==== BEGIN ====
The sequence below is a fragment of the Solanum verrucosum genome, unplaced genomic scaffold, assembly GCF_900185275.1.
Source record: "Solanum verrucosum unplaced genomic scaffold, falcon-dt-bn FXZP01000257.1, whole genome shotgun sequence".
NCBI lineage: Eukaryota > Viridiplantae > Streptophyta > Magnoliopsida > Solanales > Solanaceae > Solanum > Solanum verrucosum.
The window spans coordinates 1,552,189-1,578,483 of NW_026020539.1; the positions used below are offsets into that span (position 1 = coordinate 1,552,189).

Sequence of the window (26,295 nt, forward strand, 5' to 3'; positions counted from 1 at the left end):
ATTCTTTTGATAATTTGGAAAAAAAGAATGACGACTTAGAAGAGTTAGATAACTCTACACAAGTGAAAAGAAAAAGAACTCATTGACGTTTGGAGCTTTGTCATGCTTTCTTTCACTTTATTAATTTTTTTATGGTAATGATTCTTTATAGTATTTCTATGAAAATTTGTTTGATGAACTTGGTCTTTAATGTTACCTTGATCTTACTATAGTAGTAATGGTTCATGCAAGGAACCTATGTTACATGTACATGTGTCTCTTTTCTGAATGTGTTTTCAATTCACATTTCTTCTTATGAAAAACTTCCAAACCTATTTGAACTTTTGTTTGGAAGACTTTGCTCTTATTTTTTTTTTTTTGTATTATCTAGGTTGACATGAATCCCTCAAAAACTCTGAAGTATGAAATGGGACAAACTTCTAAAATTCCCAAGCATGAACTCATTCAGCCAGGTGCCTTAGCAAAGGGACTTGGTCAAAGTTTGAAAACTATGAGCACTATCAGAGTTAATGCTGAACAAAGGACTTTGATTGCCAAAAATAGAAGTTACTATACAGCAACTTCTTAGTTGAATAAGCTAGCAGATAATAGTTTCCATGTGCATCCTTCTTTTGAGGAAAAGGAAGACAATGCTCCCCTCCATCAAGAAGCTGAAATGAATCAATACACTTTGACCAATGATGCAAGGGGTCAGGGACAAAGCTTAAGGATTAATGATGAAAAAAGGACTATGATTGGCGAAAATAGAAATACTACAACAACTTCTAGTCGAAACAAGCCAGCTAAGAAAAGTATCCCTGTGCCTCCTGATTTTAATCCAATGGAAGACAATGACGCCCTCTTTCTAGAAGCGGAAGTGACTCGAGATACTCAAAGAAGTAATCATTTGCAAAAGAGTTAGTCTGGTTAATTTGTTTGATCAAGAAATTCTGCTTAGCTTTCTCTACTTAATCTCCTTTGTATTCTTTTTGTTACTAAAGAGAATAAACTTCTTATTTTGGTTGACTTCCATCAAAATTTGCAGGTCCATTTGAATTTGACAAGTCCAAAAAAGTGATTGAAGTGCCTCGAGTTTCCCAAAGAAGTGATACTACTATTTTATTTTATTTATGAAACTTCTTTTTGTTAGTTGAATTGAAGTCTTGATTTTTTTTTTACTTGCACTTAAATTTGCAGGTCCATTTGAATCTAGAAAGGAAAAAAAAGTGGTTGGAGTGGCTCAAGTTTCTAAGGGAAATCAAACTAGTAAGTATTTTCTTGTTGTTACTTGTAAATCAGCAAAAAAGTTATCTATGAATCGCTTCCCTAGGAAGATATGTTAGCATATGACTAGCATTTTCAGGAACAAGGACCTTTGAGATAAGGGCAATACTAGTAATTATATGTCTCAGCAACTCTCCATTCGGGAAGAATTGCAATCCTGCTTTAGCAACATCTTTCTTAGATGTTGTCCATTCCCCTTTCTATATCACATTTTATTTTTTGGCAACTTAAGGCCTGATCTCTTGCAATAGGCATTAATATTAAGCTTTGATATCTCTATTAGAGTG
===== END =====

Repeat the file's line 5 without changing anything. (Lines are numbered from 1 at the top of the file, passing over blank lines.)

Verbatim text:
Sequence of the window (26,295 nt, forward strand, 5' to 3'; positions counted from 1 at the left end):